This Startup Could Help Protect Against Drone Attacks On Stadiums Or Companies
While drones can be a lot of fun to fly recreationally, and are increasingly being used to take stunning aerial photography, there are many who worry about how they can be used for nefarious purposes.
Already, people have been employing drones as a way to sneak contraband into prisons, and in some cases in terrorist attacks on military personnel. Now, there are those who worry about things like drones being used for corporate espionage, to contaminate municipal water supplies, or to attack big open-air events, like football games.
One of the most promising new areas in the drone industry is developing technology that can detect rogue drones. And while it may be up to lawful authorities to take the actual countermeasures that bring down drones being used for bad acts, these new companies say they can give their customers the kind of information that can help protect them.
That rationale is why John Chambers, the former CEO of Cisco, is now an investor in, and advisor to, San Francisco-based Dedrone, a startup that’s building a technology architecture meant to detect badly behaving drones and help customers automatically distinguish them from those being operated by everyday hobbyists.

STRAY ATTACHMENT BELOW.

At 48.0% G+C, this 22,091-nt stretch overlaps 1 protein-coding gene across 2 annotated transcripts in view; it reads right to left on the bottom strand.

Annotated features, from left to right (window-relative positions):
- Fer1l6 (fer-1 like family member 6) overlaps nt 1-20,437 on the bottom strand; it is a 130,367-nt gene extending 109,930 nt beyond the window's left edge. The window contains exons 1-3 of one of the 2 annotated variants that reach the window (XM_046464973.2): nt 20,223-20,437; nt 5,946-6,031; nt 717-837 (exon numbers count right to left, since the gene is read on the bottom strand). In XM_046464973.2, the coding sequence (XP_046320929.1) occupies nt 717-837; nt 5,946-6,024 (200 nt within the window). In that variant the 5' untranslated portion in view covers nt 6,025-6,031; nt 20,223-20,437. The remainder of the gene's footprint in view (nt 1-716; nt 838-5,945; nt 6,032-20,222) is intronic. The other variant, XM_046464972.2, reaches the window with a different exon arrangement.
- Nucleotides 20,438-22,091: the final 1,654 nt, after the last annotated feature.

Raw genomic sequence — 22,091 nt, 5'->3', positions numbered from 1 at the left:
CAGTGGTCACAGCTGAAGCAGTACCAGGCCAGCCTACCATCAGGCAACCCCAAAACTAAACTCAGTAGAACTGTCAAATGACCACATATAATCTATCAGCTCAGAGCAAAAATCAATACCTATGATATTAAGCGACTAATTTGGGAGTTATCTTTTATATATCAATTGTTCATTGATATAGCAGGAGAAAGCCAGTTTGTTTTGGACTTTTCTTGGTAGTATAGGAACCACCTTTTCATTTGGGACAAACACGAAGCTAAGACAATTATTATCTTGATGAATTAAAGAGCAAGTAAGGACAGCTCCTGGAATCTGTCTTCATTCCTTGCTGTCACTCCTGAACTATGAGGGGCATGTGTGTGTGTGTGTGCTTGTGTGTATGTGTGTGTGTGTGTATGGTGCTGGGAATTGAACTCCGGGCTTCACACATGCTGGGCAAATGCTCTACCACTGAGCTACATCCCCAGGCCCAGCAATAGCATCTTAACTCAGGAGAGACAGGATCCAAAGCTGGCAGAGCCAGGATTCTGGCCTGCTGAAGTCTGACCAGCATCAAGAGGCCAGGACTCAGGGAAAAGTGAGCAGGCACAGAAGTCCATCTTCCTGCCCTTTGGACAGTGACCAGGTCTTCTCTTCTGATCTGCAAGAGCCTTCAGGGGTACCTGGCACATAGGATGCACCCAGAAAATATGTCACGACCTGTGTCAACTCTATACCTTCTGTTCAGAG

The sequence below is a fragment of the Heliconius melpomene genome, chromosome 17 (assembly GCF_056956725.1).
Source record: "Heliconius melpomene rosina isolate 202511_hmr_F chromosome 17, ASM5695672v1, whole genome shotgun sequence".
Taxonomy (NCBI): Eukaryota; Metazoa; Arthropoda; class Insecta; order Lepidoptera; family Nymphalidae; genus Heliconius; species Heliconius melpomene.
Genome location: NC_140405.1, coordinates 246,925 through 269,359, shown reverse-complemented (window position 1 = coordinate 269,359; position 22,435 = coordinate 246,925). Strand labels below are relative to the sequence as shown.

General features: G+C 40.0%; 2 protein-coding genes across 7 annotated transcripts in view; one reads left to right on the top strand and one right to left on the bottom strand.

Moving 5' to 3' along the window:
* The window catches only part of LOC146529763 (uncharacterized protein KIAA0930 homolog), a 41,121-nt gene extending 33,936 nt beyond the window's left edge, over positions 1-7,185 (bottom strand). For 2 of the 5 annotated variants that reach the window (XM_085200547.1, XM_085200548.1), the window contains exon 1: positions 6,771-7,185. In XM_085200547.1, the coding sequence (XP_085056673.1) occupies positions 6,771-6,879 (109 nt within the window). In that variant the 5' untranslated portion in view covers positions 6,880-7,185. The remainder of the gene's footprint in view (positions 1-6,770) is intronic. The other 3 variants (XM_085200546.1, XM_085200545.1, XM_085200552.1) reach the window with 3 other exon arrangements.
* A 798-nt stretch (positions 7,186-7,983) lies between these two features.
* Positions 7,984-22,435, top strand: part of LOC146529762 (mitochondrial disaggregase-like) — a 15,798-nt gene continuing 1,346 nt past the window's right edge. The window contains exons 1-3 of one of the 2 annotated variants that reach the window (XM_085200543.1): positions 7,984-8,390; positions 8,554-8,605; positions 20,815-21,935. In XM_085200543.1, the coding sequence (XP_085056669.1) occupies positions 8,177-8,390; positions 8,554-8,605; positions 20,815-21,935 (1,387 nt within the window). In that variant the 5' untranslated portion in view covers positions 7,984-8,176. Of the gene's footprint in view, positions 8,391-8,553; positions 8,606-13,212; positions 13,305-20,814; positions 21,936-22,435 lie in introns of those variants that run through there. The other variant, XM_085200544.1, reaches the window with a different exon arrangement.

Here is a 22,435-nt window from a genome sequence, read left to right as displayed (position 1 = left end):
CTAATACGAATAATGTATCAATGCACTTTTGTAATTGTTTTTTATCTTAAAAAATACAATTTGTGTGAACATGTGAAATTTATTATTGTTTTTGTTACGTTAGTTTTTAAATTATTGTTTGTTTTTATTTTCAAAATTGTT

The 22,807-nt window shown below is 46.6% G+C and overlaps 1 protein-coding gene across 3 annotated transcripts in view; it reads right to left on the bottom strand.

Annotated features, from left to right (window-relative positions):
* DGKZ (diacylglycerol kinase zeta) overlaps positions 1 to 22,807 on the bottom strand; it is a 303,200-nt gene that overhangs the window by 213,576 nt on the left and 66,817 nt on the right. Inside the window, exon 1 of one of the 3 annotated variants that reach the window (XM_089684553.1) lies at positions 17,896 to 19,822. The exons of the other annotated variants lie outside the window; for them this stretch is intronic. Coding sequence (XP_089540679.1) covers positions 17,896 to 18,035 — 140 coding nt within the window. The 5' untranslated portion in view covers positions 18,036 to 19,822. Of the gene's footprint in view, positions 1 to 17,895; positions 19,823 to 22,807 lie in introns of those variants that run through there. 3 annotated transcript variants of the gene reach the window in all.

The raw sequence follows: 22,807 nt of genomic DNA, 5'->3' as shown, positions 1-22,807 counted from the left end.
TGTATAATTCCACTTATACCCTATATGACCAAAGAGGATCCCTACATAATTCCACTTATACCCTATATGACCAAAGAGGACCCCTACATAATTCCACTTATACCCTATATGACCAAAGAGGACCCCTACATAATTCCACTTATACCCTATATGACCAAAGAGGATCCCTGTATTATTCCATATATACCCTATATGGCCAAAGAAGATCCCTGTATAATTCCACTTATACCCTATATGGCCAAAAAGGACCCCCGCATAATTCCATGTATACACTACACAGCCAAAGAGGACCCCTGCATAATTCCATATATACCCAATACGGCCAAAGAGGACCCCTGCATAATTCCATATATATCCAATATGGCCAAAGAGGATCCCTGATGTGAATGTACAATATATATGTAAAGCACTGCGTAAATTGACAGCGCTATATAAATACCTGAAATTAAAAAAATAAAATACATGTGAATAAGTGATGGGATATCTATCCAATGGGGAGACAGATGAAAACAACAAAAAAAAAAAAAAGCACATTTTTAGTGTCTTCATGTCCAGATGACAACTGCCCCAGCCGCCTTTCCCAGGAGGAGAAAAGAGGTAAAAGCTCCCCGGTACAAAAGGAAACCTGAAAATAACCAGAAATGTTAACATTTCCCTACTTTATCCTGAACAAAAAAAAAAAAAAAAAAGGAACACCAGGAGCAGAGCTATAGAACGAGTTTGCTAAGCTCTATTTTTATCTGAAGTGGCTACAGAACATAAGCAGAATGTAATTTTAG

Dedrone CEO Jorg Lamprecht, left, and John Chambers [Photo: courtesy of Dedrone]
Last year, Dedrone raised a $15 million B round of funding led by Felicis Ventures and Chambers’s new JC2 Ventures. The new investment firm, just unveiled yesterday, has put money into eight initial portfolio companies that are “changing the world and innovating ahead of major market transitions.” The others are Airware, Aspire, OpenGov, Pindrop, Privor, Sprinklr, and Uniphor. Chambers recently spoke exclusively to Fast Company about Dedrone.
Already, Dedrone has worked with an impressive list of clients that include the World Economic Forum in Davos, Switzerland, the U.S. Army’s Joint Base Myer Henderson Hall in Washington, D.C., the Georgia Department of Corrections, and provided drone detection services for some of the Clinton-Trump presidential debates and the NBA’s Golden State Warriors’ championship parade in Oakland, California, last June. “There’s not a single installation we’ve done,” Dedrone CEO Jorg Lamprecht says, “where we do not see a drone within the first 24 hours.”